Dominic Thiem mastered an act familiar to so many first-time champions, sinking to the floor in disbelief, arms outstretched, and he had good reason. The Austrian, whose hard court prowess is the source of much discussion in the tennis circle, won his maiden Masters 1000 title with a 3-6 6-3 7-5 victory over the five-time BNP Paribas Open champion Roger Federer.
The Swiss was seeking immortality in the Californian desert, an unprecedented sixth success, but he unraveled in the latter stages of the deciding set in similar fashion to twelve months ago when Juan Martin del Potro profited to claim his first-ever Masters 1000 crown.
Federer owned a break point at 4-4 and he had dropped only four points on serve in the third set as the sun dipped behind Stadium 1. But his conviction was absent, engaging in too few many cross-court exchanges with the powerful Thiem. He was made to pay as the Austrian broke for a 6-5 advantage before closing out victory.
'I had to fight'
"It feels just unreal what happened in these ten days," beamed the 25-year-old after the triumph.
"I came from a really bad form in all categories, and now I'm the champion of Indian Wells.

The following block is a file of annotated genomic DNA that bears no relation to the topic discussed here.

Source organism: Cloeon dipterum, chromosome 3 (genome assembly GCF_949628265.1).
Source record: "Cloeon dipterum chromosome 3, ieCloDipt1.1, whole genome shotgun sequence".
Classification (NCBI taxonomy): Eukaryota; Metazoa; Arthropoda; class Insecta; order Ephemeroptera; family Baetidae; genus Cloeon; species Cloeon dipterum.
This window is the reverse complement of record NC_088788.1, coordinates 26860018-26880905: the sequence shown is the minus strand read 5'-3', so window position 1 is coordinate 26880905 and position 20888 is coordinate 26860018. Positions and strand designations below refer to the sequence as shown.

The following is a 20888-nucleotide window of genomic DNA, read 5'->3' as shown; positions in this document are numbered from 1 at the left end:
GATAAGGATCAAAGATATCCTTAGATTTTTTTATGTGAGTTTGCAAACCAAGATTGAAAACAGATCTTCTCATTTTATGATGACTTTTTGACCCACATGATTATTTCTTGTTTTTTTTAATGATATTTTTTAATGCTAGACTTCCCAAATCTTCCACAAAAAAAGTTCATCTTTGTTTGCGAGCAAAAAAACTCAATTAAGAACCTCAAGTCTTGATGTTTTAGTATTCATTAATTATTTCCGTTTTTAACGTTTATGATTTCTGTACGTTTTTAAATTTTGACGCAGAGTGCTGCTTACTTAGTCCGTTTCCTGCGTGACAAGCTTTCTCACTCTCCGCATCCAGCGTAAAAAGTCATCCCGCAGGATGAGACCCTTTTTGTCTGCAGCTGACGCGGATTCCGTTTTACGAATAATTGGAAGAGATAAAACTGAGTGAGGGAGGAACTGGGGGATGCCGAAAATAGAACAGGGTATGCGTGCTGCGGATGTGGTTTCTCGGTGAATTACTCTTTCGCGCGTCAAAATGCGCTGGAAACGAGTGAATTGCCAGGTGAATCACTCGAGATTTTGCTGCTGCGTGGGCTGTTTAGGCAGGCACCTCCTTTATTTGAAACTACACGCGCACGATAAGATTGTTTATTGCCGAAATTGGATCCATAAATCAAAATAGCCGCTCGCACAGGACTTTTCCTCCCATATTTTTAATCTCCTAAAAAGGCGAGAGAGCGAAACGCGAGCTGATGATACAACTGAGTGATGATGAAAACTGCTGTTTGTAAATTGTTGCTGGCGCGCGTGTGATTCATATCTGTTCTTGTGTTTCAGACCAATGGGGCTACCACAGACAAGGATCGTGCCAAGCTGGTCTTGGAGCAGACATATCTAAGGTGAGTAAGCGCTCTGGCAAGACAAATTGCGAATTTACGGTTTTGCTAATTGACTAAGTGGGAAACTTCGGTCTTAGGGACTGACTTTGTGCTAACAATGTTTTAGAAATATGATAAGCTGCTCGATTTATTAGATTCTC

"It was a very good match until the end and I had to fight to serve it out."
Thiem would be forgiven for thinking he was in for a long afternoon when Federer came out of the traps firing. The Swiss was aggressive from the outset, refusing to allow his opponent to settle, and his position up on the baseline was so consistent it was as if he had glued the soles of his shoes to the white line.
He traded breaks with Thiem before edging ahead in the eighth game of the set. His imperious form thus far in California - he had not dropped a set en route to the final - showed few signs of abating as he sealed the opening set in 36 minutes.
A shift in direction
Federer immediately threatened the Austrian's serve in the second set with the creation of two break points in the third game, but Thiem stood tall and it was to the dismay of the pro-Federer crowd inside Stadium 1 when the Swiss suddenly dropped serve in the very next game. The 25-year-old consolidated the break for a 4-1 lead and he consigned Federer to his first proper setback this week by snatching the second set.
The Swiss was flawless in deciding sets this year and he steadied himself during the early exchanges in set three. But Thiem was similarly level-headed and it produced a cagey deciding set where it took until the eighth game to spring into action.
That was the start of a frenzied ten minutes when Federer had the trophy in his grasp, allowed it to slip through his fingers, and was hapless in preventing Thiem from snatching personal glory.